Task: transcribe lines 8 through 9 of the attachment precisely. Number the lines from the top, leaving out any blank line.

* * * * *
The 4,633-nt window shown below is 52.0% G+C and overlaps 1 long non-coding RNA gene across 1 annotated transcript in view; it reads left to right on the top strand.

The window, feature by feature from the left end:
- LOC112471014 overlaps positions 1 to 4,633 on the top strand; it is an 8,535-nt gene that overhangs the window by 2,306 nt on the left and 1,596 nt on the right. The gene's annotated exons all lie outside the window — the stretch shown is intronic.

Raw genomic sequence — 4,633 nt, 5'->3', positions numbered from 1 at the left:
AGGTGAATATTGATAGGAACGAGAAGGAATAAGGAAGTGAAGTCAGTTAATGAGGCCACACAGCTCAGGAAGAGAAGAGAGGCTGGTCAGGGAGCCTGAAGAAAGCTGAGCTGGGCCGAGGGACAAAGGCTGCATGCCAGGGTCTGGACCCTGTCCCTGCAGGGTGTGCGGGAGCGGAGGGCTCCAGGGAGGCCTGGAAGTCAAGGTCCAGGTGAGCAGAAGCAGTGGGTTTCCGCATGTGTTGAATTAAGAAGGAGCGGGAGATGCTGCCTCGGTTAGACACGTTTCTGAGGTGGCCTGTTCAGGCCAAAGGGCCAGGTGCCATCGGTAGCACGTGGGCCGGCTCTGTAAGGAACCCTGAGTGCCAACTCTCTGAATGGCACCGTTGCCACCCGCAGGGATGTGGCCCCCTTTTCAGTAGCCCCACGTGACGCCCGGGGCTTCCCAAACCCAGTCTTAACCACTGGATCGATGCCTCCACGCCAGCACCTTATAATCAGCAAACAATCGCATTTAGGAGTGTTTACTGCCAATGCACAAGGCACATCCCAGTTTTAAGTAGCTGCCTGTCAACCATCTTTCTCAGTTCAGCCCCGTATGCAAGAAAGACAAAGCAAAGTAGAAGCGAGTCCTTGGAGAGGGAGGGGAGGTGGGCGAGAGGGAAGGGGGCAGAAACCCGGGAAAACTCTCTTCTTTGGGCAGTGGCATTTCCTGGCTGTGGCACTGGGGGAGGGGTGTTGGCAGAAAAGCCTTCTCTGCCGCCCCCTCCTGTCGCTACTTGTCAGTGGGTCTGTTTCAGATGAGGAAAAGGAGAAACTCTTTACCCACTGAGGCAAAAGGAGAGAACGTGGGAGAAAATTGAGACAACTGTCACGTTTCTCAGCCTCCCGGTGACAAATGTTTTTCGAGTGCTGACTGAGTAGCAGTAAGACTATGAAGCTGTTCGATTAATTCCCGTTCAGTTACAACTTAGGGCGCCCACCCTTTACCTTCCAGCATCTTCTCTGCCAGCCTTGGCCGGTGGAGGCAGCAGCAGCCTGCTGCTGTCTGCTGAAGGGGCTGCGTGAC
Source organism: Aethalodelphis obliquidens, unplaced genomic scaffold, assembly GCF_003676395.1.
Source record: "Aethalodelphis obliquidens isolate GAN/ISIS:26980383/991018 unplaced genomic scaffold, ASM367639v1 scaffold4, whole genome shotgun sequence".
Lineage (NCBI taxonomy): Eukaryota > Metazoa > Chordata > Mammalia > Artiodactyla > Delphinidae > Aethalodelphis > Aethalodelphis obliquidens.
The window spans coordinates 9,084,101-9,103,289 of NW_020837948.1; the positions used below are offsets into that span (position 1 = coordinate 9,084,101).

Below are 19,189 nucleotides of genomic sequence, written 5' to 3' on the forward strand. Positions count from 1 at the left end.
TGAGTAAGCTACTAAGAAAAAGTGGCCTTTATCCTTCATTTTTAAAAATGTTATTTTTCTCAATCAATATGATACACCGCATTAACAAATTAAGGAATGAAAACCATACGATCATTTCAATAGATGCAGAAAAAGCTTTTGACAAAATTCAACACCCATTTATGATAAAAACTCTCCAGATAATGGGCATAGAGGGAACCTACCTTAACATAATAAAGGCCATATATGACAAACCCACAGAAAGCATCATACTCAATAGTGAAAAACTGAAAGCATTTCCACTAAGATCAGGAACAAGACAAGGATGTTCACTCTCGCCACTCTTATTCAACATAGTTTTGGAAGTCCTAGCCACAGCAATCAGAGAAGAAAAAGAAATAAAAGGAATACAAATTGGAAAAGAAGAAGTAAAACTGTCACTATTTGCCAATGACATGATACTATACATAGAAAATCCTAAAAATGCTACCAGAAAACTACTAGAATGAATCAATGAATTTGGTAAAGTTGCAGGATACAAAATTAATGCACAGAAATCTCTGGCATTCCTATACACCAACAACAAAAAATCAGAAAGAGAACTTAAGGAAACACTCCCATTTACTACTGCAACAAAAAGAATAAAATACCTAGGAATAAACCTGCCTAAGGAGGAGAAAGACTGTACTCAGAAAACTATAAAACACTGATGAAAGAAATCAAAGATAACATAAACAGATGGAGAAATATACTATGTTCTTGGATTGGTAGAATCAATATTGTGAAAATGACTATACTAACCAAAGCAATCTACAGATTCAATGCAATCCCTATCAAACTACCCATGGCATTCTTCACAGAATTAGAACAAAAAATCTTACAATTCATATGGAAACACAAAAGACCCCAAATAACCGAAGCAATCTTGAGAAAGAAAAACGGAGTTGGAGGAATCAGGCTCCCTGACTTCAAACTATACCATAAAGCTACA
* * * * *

Lineage (NCBI taxonomy): Eukaryota > Metazoa > Chordata > Mammalia > Artiodactyla > Delphinidae > Aethalodelphis > Aethalodelphis obliquidens.
The window spans coordinates 9,084,101-9,103,289 of NW_020837948.1; the positions used below are offsets into that span (position 1 = coordinate 9,084,101).